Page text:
After several hours, I'm only 3 cm dilated.
Friday night @ 9:00 PM the doctors put a folley bulb in place to try and help me dilate more and as natural as possible. Once in place, the bulb is inflated to 5 cm. The idea is once it falls out, you're 5 cm dilated. Easy - right? The bulb didn't hurt but was awkward. I'm still restricted to the bed. Contractions get a little stronger but aren't difficult. The bulb pops out on it's own when I go to the bathroom around 3:00 AM.
We continue to stare at the heart rate monitor... praying that you're okay.
I'm somewhat stalled at 5 cm, so Saturday morning the doctor decided to break my water to help encourage things along. It wasn't a huge gush as many exclaim it to be. But then again - my water was low to begin with.
Saturday early afternoon I'm 7 cm dilated and 90% effaced. At this point I was feeling a lot of pressure and thought I had to be close. NOPE! Still a long ways to go. I try to sleep between contractions. Your father stays awake and stares at the heart rate monitor.
For a brief period I was allowed to get up from the bed and sit on an exercise ball. It definitely seemed to help to rock and have your father put pressure on my back. They put a mat down (which reminded me of a puppy pee pad) to keep the ball clean. (Embarrassing note - I peed myself here multiple times. I couldn't control it.) After a few hours of laboring "naturally", I stood up from the ball to get back in bed (another deceleration of your heartrate) and the nurse noticed a spot of muconium on the mat. This caused a great deal of concern to the medical staff. She called the doctor who proceeded to tell us that there is now a concern over the muconium blocking the baby's airway and possibly choking. We needed to administer pitocin and get you out ASAP. I of course am scared out of my mind, agree to whatever she says, all in hope that you'll be okay. Birth plan be damned - you had to be healthy.
The pitocin kicks in and the contractions severely intensify. I try to labor through it as best I can but I was hyperventilating and felt like my heart was about to pop out of my chest. There are several points throughout this where I'm convinced it's go time, it has to be, check me - I have to be 10 cm now. But nope. Still only 7.5 cm, or 8, or 8.5...
While sitting on the exercise ball, the doctor on staff comes running in and tells me to get back in bed immediately. Again, your heart rate and dropped. Now I'm confined to bed to deal with my contractions which were already excruciating.
I eventually break down and tell the nurse to administer an epidural. Well it's not that easy. I had to be on an IV with fluids for 1 hour before I could get the epidural. I freak out even more, as I already felt like I was at my breaking point. I lay there and try to breath and count the seconds as they pass, trying to get to the epidural quicker.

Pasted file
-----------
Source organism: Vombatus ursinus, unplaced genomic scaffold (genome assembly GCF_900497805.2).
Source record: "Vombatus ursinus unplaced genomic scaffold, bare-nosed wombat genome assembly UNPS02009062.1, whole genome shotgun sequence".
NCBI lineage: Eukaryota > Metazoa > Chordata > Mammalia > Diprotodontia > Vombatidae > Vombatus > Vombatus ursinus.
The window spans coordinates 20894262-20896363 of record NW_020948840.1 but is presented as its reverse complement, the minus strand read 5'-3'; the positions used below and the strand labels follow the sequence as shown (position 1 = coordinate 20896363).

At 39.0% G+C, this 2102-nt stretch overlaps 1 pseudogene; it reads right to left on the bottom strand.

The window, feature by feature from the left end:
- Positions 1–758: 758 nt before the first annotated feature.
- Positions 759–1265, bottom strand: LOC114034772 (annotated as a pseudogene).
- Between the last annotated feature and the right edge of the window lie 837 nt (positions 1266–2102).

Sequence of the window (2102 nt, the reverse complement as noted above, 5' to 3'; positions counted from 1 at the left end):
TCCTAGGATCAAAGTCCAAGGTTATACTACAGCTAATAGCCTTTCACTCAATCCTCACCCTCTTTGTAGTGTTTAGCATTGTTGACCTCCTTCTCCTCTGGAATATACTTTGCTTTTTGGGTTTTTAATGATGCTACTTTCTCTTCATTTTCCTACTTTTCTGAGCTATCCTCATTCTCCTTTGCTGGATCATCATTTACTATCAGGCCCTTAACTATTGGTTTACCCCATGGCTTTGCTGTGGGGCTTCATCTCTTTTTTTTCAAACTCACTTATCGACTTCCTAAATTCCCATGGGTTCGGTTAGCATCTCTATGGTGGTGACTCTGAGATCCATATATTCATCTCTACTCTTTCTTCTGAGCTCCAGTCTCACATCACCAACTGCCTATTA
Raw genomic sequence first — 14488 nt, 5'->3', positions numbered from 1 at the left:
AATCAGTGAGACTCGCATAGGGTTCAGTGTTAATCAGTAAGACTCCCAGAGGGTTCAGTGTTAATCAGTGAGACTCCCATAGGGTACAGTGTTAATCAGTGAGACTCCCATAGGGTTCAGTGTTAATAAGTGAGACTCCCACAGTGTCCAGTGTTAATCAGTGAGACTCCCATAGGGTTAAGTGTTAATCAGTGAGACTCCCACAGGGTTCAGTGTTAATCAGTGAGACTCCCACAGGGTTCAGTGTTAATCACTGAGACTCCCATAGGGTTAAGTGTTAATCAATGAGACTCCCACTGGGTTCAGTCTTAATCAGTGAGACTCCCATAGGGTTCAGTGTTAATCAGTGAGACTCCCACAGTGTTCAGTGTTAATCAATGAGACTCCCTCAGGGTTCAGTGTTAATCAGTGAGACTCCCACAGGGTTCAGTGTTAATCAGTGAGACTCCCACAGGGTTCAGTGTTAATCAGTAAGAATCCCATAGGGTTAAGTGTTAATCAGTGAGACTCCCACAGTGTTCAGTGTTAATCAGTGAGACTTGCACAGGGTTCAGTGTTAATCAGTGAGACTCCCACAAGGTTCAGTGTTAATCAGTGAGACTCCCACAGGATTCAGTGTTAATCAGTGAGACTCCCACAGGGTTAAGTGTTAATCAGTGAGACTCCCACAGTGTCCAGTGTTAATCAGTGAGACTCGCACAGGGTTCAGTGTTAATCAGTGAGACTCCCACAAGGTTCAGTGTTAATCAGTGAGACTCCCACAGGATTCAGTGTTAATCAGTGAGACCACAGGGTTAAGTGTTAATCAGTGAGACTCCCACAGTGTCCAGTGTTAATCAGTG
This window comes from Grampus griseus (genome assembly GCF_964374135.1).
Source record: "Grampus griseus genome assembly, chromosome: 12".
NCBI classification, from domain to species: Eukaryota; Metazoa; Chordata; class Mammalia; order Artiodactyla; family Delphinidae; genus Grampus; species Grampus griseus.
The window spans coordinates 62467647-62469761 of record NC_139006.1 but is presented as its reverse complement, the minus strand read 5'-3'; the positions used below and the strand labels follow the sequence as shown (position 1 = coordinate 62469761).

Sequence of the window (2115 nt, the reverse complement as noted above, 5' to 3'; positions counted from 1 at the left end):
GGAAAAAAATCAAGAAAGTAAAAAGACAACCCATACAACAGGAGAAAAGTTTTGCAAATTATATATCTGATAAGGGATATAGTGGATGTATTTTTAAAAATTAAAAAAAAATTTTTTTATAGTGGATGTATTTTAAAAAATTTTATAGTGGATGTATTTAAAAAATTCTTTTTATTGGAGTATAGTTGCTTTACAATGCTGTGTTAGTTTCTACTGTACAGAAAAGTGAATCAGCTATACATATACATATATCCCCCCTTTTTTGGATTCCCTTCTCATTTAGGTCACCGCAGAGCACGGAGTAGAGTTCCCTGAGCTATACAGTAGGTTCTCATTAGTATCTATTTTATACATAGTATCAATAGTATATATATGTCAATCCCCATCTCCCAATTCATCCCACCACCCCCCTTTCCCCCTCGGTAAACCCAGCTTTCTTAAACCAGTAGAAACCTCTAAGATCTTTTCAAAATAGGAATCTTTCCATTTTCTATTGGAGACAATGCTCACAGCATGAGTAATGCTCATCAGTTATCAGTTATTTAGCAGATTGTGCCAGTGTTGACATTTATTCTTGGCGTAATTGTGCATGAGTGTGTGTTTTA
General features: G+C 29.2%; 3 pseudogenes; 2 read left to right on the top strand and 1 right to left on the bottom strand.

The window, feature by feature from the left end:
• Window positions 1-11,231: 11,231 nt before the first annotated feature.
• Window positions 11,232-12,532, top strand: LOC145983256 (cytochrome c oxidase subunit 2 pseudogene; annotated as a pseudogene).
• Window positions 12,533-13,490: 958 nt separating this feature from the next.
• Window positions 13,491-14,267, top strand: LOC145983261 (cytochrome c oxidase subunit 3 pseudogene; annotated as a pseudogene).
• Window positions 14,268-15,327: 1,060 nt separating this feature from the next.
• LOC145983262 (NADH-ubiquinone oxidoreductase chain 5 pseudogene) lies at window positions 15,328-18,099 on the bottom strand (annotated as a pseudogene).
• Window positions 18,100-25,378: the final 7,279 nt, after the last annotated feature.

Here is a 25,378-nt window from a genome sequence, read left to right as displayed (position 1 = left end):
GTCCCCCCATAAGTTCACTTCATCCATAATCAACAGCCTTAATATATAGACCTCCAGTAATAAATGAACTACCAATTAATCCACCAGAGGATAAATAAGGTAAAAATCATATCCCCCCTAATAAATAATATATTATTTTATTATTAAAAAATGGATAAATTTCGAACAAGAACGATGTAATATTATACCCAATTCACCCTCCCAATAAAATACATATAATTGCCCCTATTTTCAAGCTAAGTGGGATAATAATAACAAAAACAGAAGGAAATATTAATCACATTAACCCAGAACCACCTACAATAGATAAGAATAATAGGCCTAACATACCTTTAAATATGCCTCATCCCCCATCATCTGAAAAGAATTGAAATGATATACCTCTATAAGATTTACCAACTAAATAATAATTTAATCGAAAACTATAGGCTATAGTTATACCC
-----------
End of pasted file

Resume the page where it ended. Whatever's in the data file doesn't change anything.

Around 7 pm, the anesthesiologist enters the room and asks me to sit up and sit perfectly perfectly still as he gives me a "light" dose of the epidural. Sit completely still for a minute and a half. My contractions were one minute apart. It was incredibly difficult to not move (I'm pretty sure I did a little). Within minutes, I feel a sense of relief and my legs feel slightly numb. The contractions are still there, but no longer insanely painful. I take this chance to sleep, & your father watches the Orioles game.
Around 10 PM I wake up to the doctor wanting to check me. She states that I'm 10 cm dilated, and we can start pushing soon. The doctor advises me that they will call the NICU staff to have them on hand due to the muconium issue. She assures me though that whenever they have to call them, the baby is born screaming. And if the baby is screaming at birth - there is no blockage. They get the room all together and at 10:20 PM I start pushing. The doctor said I was a great pusher. Now I don't know if she says that to everyone, or if I genuinely was (and my squats weren't for nothing). As you're crowning, and in between contractions, Dr. Abello comments on how much hair you have. She asks your father "do you want me to braid it while we wait?" (we only pushed during contractions). He responds with "I don't think we'll have time for that, but how a bout a mo-hawk?". The doctor gives you a quick mo-hawk and we continue pushing.
At 10:47 PM on July 20th you are born screaming. The NICU staff takes you immediately (my wish was to have you placed on my chest - but again, muconium...). Dr Abello claims, "oh my god, she's huge! I'd guess 8 (lbs) 6 (oz)." The NICU checks you out and everything is fine. Your weight clocks in at 9 lbs 2 oz. As they are cleaning you up, your father stayed by my side, as he was used to doing. He hadn't left me for the past two days. I tell him " go over there and be with your daughter!" It already killed me to not have you placed on my chest immediately and that my face wasn't the first one you'd ever see, so I wanted at least your father to be with you. (I still had to deliver the placenta and be stitched up. 2nd degree tear of my nether regions. Thanks kid ;) !)
After the nurses are certain that you're okay, they put you on my chest with your head in the nape of my neck. It was surreal - I couldn't see you based on your position, nor could I move too well due to the stitching going on from my tear along with the epidural inhibiting movement of my legs. But I had you in my arms. This moving, screaming, warm little being laying on my chest was mine. The peanut that I have had with me for the last 9.5 months in my belly, was now outside, and in my arms.